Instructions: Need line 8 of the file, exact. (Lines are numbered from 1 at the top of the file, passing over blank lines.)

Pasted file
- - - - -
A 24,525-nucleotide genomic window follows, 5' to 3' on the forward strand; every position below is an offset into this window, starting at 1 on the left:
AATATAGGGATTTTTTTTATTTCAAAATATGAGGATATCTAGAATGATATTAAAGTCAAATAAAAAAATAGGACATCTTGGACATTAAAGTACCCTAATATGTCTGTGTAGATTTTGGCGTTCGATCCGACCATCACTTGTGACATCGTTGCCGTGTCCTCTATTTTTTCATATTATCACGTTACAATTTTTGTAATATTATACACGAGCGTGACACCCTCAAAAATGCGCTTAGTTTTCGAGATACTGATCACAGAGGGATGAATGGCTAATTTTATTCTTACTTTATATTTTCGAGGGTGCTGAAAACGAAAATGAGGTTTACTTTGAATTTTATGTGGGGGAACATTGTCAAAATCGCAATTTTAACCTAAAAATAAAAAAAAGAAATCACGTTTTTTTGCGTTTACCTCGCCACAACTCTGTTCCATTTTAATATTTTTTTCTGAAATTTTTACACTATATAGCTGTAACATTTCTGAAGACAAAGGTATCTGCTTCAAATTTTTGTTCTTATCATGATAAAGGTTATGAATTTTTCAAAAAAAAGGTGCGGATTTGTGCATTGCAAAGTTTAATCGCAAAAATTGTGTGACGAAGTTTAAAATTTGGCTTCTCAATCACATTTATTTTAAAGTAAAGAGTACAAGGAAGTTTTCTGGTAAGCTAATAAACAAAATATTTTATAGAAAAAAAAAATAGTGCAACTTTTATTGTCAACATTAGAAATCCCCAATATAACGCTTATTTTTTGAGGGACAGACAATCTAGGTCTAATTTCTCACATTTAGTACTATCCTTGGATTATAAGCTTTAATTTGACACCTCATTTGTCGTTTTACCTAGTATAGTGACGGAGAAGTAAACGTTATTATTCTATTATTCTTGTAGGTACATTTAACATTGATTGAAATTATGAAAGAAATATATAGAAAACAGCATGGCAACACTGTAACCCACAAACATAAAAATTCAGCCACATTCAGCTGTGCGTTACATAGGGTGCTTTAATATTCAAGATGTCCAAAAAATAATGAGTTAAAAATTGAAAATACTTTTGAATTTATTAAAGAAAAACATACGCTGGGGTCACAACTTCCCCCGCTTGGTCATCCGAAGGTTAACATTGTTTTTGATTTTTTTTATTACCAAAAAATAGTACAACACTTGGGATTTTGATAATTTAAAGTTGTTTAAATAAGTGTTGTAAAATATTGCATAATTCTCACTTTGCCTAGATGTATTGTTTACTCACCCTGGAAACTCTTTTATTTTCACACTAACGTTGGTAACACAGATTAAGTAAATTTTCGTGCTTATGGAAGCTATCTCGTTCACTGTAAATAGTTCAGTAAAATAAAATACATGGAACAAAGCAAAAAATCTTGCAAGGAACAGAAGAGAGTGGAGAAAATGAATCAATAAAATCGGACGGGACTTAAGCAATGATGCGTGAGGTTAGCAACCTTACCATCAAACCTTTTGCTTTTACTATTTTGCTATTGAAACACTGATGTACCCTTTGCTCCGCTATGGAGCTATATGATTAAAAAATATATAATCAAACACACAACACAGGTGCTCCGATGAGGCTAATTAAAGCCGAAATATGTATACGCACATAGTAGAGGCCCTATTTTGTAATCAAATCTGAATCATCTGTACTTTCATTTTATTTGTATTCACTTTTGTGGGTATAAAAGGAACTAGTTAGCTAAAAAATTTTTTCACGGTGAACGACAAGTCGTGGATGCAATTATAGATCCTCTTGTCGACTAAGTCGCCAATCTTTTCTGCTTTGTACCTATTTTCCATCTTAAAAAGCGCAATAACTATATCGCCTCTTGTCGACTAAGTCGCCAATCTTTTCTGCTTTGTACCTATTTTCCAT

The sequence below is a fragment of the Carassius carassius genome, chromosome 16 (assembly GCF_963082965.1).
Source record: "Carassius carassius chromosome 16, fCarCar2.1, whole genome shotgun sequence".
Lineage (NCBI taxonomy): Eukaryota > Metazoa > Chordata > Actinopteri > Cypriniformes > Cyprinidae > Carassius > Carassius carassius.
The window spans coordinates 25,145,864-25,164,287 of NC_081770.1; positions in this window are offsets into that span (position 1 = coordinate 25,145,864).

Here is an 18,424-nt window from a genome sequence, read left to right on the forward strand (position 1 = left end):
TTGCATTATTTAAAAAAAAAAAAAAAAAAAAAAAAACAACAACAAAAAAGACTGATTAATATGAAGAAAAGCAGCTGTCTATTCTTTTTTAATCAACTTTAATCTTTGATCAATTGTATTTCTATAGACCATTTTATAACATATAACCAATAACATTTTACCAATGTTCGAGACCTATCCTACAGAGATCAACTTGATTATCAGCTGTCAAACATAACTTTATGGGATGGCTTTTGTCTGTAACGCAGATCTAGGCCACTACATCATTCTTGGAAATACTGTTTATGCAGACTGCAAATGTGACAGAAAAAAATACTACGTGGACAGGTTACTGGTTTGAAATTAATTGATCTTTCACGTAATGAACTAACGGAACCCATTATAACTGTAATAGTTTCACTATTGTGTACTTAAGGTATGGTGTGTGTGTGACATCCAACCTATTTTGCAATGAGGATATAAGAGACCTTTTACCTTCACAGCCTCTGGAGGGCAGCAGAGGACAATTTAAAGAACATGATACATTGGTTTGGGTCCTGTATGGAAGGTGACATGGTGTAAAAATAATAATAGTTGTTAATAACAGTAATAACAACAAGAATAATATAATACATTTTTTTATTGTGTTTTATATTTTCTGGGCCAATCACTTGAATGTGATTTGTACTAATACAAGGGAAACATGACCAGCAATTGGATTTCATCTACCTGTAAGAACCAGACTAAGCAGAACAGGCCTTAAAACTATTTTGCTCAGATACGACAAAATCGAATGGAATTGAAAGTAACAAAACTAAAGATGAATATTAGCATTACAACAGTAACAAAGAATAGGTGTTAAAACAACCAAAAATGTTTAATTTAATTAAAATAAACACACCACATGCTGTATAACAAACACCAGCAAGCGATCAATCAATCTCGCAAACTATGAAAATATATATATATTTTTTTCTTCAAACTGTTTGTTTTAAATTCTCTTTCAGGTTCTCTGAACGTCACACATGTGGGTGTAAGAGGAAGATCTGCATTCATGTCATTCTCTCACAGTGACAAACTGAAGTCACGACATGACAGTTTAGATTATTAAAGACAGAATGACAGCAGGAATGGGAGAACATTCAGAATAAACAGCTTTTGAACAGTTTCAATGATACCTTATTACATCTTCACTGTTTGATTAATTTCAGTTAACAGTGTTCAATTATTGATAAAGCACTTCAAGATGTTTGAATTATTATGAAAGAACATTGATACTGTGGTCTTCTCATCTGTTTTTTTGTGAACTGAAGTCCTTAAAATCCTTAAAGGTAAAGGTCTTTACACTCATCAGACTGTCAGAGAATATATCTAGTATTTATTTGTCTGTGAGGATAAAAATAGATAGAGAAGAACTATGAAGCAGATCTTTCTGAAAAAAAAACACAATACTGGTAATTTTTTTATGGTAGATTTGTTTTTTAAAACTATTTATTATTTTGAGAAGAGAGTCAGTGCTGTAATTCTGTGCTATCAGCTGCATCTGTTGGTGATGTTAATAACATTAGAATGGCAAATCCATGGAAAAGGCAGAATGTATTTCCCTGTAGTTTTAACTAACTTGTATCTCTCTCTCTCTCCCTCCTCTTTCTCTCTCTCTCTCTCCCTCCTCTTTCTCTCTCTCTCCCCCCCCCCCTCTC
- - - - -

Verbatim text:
TTGCATTATTTAAAAAAAAAAAAAAAAAAAAAAAAACAACAACAAAAAAGACTGATTAATATGAAGAAAAGCAGCTGTCTATTCTTTTTTAATCAACTTTAATCTTTGATCAATTGTATTTCTATAGACCATTTTATAACATATAACCAATAACATTTTACCAATGTTCGAGACCTATCCTACAGAGATCAACTTGATTATCAGCTGTCAAACATAACTTTATGGGATGGCTTTTGTCTGTAACGCAGATCTAGGCCACTACATCATTCTTGGAAATACTGTTTATGCAGACTGCAAATGTGACAGAAAAAAATACTACGTGGACAGGTTACTGGTTTGAAATTAATTGATCTTTCACGTAATGAACTAACGGAACCCATTATAACTGTAATAGTTTCACTATTGTGTACTTAAGGTATGGTGTGTGTGTGACATCCAACCTATTTTGCAATGAGGATATAAGAGACCTTTTACCTTCACAGCCTCTGGAGGGCAGCAGAGGACAATTTAAAGAACATGATACATTGGTTTGGGTCCTGTATGGAAGGTGACATGGTGTAAAAATAATAATAGTTGTTAATAACAGTAATAACAACAAGAATAATATAATACATTTTTTTATTGTGTTTTATATTTTCTGGGCCAATCACTTGAATGTGATTTGTACTAATACAAGGGAAACATGACCAGCAATTGGATTTCATCTACCTGTAAGAACCAGACTAAGCAGAACAGGCCTTAAAACTATTTTGCTCAGATACGACAAAATCGAATGGAATTGAAAGTAACAAAACTAAAGATGAATATTAGCATTACAACAGTAACAAAGAATAGGTGTTAAAACAACCAAAAATGTTTAATTTAATTAAAATAAACACACCACATGCTGTATAACAAACACCAGCAAGCGATCAATCAATCTCGCAAACTATGAAAATATATATATATTTTTTTCTTCAAACTGTTTGTTTTAAATTCTCTTTCAGGTTCTCTGAACGTCACACATGTGGGTGTAAGAGGAAGATCTGCATTCATGTCATTCTCTCACAGTGACAAACTGAAGTCACGACATGACAGTTTAGATTATTAAAGACAGAATGACAGCAGGAATGGGAGAACATTCAGAATAAACAGCTTTTGAACAGTTTCAATGATACCTTATTACATCTTCACTGTTTGATTAATTTCAGTTAACAGTGTTCAATTATTGATAAAGCACTTCAAGATGTTTGAATTATTATGAAAGAACATTGATACTGTGGTCTTCTCATCTGTTTTTTTGTGAACTGAAGTCCTTAAAATCCTTAAAGGTAAAGGTCTTTACACTCATCAGACTGTCAGAGAATATATCTAGTATTTATTTGTCTGTGAGGATAAAAATAGATAGAGAAGAACTATGAAGCAGATCTTTCTGAAAAAAAAACACAATACTGGTAATTTTTTTATGGTAGATTTGTTTTTTAAAACTATTTATTATTTTGAGAAGAGAGTCAGTGCTGTAATTCTGTGCTATCAGCTGCATCTGTTGGTGATGTTAATAACATTAGAATGGCAAATCCATGGAAAAGGCAGAATGTATTTCCCTGTAGTTTTAACTAACTTGTATCTCTCTCTCTCTCCCTCCTCTTTCTCTCTCTCTCTCTCCCTCCTCTTTCTCTCTCTCTCCCCCCCCCCCTCTC